Thursday, June 24, 2004

General Mills

So, having finally taken the measure of Mills's Power Elite I can now say that I was not mistaken in my premonition of just under three weeks ago that it would induce in me a fit of a peculiar sort of plus ca changism. Of course, though, to say that my reading of the book ended up making me feel exactly as I had expected it would is not at all to say that I learned nothing from it; and in fact I learned a great deal. But before explaining what it was I learned (and in order to explain it) I should perhaps first give the reader some sense of the plus ca changeism I'm talking about as against the ordinary garden-variety plus ca changism that consists in the simple recognition of the past in the present or vice versa. I learned a great deal less, mind you, about the world the book purported to describe than about the world that preceded it and the world of the present. Received plus-ca-changeist wisdom about the 60s is concerned with debunking the myth of the 50s as the golden age of the nuclear family, the era of Ozzie and Harriet, Leave it to Beaver, et cetera et ad nauseum; it is in other words, presentist in its polemical slant. "We may think of the 50s as the 'Good old days,' the conventional plus-ca-changeist "but statistics show that the rate of out-of-wedlock births was as high as/nearly as high as/ higher than it is today." But my form of plus-ca-changeism takes the following form: "We may think of the 50s as the good old days but it's shocking to discover how bad they already were--how far back the badness of the present extends, and how much of a fall civilization had already taken by then." Now, if my plus ca changeism had turned out to be of the familiar plus la meme chose kind, you would expect me to be saying here that what I learned was that things have more or less always been as bad as they are now, I'd be taking the line that this book was a wake-up call to all those who would idealize the 50s . But my plus-ca-changeism was a different variety: the more you think things have changed for the worse recently, the further back in time "recently" turns out to be.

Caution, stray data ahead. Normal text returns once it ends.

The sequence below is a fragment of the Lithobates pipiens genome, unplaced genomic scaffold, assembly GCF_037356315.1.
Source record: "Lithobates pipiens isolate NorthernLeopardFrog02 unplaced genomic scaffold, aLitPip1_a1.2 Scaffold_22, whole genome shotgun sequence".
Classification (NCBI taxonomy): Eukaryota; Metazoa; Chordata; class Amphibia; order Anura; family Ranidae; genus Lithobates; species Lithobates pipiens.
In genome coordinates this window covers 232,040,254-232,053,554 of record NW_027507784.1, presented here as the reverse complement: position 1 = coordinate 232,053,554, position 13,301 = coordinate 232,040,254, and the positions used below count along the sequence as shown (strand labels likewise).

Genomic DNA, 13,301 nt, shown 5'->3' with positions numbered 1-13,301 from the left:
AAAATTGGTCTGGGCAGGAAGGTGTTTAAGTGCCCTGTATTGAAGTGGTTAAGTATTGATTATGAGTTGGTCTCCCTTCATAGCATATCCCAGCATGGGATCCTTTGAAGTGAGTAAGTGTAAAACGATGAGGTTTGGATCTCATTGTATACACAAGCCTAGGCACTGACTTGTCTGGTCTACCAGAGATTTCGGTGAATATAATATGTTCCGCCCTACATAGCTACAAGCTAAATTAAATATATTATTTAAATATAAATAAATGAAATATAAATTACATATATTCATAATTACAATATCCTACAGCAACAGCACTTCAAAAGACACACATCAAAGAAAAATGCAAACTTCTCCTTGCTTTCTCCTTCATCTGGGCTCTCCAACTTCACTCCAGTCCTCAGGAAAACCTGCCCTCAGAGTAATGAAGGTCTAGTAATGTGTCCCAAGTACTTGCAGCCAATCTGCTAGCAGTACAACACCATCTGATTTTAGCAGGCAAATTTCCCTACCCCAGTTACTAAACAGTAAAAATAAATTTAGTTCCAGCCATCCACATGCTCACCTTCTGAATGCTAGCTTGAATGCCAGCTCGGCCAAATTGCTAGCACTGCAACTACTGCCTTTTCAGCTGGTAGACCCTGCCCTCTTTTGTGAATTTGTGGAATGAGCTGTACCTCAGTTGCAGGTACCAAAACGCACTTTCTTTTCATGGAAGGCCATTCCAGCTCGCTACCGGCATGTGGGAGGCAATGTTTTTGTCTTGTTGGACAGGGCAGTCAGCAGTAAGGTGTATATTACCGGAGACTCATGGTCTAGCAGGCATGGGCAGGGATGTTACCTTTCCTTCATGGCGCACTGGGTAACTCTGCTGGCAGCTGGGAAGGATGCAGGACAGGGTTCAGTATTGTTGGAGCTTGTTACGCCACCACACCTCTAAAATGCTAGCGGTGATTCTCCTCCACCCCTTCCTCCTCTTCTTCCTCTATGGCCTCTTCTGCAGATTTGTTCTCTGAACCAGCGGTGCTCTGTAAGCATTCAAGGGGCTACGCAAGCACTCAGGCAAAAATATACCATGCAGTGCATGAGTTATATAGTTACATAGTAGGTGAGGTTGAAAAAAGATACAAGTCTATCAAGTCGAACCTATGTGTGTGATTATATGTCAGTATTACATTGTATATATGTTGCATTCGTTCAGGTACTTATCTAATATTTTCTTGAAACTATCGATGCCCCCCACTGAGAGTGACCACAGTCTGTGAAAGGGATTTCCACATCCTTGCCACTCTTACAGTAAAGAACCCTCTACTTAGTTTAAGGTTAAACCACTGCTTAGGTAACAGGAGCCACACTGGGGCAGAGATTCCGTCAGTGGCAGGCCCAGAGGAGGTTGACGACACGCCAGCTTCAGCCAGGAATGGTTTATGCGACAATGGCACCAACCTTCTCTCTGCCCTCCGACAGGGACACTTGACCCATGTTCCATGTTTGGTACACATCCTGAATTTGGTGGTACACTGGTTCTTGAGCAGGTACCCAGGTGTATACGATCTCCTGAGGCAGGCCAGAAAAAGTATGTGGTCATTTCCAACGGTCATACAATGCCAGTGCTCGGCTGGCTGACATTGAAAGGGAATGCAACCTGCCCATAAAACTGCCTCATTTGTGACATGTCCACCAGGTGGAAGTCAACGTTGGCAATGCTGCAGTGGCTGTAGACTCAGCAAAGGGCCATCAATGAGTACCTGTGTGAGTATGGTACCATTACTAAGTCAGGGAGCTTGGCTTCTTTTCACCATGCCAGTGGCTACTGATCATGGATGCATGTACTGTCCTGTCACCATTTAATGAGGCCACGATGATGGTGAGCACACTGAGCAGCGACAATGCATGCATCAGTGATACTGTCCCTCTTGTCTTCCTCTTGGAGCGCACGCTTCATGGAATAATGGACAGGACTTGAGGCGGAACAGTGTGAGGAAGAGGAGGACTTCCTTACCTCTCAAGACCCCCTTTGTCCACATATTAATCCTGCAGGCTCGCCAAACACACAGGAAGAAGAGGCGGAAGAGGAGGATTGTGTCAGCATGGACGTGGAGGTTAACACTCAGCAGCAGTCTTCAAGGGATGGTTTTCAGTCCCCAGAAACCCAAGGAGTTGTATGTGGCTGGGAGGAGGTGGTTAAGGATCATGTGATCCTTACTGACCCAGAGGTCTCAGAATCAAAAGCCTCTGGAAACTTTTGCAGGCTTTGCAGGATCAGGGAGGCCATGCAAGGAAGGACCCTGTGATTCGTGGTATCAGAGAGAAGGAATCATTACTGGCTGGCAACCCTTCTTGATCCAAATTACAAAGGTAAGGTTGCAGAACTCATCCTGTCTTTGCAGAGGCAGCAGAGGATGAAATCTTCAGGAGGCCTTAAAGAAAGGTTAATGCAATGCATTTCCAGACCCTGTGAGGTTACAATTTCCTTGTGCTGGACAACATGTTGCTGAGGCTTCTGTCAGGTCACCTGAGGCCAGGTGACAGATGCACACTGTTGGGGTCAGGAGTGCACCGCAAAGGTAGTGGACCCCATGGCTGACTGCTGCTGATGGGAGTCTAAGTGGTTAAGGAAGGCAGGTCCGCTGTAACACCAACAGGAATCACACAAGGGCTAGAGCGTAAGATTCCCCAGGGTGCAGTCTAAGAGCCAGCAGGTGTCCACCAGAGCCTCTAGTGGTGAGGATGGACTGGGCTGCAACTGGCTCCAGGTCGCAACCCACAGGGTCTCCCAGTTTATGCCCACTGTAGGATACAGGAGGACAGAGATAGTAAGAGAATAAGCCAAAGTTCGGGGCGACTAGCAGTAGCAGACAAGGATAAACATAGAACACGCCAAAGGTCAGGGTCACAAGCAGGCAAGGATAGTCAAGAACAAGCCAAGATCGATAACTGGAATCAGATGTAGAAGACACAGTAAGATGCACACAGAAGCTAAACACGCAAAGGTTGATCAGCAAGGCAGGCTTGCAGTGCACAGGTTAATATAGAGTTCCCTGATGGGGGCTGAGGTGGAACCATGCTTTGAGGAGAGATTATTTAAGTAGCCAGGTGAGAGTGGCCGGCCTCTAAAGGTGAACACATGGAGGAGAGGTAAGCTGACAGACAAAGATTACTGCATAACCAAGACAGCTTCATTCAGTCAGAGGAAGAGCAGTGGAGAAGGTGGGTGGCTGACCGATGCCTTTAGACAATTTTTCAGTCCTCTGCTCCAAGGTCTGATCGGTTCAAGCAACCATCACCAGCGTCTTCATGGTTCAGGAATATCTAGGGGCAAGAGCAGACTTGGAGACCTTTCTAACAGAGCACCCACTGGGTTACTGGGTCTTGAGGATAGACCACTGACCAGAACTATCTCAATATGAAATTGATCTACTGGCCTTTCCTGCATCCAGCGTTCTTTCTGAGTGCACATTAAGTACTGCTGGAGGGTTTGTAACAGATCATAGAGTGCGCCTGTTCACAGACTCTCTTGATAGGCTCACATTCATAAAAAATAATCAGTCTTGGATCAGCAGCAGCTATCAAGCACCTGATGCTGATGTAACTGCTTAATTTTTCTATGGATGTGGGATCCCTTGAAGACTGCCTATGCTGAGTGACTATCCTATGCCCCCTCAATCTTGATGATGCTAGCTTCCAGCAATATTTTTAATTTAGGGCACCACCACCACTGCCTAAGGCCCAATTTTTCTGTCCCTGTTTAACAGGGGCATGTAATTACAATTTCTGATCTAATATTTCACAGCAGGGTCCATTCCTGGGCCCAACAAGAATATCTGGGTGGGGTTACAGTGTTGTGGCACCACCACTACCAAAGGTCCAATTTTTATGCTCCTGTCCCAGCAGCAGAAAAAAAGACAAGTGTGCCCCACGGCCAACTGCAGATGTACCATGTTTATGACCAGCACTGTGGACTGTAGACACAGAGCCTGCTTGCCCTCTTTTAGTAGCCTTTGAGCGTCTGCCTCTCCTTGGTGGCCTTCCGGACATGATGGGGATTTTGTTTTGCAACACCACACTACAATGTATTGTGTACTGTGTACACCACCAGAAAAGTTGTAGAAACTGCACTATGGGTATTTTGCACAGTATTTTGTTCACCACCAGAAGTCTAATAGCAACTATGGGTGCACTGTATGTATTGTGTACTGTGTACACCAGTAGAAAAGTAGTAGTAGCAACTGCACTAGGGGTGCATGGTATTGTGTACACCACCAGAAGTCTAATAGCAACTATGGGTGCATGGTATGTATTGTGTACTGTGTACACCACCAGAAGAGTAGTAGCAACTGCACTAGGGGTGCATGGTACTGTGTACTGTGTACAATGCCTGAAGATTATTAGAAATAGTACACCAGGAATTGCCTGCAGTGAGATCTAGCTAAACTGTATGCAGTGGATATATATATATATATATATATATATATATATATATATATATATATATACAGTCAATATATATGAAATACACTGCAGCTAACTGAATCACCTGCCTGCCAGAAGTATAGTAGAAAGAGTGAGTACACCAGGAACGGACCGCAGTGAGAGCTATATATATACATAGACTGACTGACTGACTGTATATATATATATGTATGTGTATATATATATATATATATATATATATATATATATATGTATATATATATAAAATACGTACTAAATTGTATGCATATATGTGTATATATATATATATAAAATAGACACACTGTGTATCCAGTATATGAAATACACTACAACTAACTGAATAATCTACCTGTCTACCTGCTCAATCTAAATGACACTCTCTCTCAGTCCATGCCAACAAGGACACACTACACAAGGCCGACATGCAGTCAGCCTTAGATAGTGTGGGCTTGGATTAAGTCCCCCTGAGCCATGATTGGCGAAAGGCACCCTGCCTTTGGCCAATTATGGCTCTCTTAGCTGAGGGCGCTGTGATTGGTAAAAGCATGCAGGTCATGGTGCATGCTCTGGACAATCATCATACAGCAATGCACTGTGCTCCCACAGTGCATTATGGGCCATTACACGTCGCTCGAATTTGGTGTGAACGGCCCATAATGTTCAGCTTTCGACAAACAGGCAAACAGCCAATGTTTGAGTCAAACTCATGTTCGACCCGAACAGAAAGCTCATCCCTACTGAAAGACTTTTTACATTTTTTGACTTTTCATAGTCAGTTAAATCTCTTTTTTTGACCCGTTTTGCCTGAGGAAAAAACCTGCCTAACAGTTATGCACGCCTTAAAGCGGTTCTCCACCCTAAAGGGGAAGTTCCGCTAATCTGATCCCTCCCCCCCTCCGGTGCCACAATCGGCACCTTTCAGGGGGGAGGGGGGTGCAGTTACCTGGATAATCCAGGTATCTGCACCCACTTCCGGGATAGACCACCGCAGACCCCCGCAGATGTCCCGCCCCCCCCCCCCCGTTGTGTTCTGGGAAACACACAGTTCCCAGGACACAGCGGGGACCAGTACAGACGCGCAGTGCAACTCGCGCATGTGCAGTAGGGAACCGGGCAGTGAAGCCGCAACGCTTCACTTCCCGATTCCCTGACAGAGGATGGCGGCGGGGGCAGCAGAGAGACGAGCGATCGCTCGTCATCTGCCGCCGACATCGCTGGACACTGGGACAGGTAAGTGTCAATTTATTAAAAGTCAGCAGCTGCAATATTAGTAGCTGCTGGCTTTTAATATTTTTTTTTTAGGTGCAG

Mills himself, for all of his relative youth, seems to be a man of an earlier epoch: "In America, [the celebrity] system is carried to the point where a man who can knock a small white ball into a hole in the ground with more efficiency and skill than anyone else thereby gains access to the President of the United States."

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